And then, splitting that, in terms of Instagram on the feed; this is a place where I think that a lot of folks struggle. Because they’re like; well I want to plan it out. I want it to look good. And I, to your point; I want to challenge the people who do this like 80 to 90 or more percent of really planned out content. I want to challenge them to look at the engagement on those posts. Because if you just go to the grocery store and hold a product in your hand and take a picture that doesn’t look as good as those other ones, and post it, what happens with that?

And I think at the end of the day, most people would rather have engagement than a feed they look back on that seems perfectly curated, if you had to choose one or the other. And I don’t think you have to choose one or the other. I think there’s a sweet spot. I just don’t believe that everybody is as well equipped to hit the sweet spot from day one. And I think if what people are trying to do is figure out what their audience wants and loves and needs and will engage with, I’d rather see people get the content right than the visual perfect. Because I think that the content matters more than how it looks. At least, when you’re getting into the realm of what are people; what do they care about? Right?

Because you might really care about this one thing and you make the cool graphic in Canva, and it’s got your three bullet points you want to teach people, and all of that, and I think that that’s great, but if it falls on deaf ears, I think ultimately none of us feels great spending time on something that people don’t care about. Does that make sense?

Cassy Joy: It does. It feels like an ad.

Diane Sanfilippo: Yeah. It’s hard to get that balance, and I want people to really be paying attention to what other people are paying attention to. If that makes sense.

Cassy Joy: It does. it makes great sense. And I think an example, like Diane said, she’ said she doesn’t want you to get the picture perfect, it’s more about the content that you’re writing. And I think about; I look at somebody like Half Baked Harvest, right? Tegan Gerard. She is one of my favorite food bloggers to follow because her food styling and photography is incredible. But you’ll notice on her feed, these are all styled, heavily styled food photos, that are absolutely stunning. But her captions are obviously written in the moment. Right? And so I think that there’s a way to do both. So the supports, the content that she has planned, that she has very carefully curated a content calendar. You can especially tell her strength is through the holidays. She has just these incredible recipes that come out that are very great for seasonality.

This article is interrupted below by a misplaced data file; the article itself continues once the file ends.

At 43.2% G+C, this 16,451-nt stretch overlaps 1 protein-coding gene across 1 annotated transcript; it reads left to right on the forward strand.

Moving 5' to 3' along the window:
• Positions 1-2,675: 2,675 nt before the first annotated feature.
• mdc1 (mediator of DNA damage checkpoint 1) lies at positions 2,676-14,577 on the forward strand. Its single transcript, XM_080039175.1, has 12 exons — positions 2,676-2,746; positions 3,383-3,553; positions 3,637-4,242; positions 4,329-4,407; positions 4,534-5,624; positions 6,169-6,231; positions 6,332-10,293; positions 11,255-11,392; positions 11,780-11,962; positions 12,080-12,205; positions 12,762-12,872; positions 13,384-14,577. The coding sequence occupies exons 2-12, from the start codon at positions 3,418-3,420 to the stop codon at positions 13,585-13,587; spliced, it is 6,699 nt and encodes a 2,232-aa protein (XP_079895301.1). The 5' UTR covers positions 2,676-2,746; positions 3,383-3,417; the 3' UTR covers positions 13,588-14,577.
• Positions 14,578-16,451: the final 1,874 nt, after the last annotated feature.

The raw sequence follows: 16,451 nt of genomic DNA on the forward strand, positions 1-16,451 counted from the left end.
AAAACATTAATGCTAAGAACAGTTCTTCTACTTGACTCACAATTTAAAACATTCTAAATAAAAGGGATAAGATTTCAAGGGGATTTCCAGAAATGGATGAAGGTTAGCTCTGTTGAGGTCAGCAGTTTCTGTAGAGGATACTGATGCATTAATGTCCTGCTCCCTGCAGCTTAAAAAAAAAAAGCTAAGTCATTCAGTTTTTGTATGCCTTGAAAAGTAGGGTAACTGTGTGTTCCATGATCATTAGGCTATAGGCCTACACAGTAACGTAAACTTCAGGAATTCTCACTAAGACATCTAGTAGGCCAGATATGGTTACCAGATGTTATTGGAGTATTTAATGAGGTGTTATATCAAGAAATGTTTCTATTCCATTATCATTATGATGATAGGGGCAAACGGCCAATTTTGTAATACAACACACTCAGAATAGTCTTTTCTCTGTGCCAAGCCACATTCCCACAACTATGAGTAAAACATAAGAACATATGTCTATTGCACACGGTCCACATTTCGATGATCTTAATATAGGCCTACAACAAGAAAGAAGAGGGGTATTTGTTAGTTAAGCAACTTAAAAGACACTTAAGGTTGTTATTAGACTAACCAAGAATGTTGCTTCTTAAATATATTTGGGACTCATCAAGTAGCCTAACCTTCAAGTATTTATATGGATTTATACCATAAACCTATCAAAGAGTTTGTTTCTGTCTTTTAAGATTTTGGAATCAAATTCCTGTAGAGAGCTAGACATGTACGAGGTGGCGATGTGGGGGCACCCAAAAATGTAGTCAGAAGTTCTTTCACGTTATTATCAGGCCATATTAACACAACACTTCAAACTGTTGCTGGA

But her captions are a way that she really brings it back to the conversation with her readers. Versus; hey you guys, ramen is on my mind right now and we should all be eating more ramen. You know; that feels a little dry, a little sterile, and if you were just planning your content out, let’s say on an app like Planoly, that you might be tempted to write that. You can tell that, of course, these photos are taken in advance. She’s not snapping photos of her lunch every day and posting them. But the content that she is actually writing is much more conversational. And so I think there’s a way to marry the two together.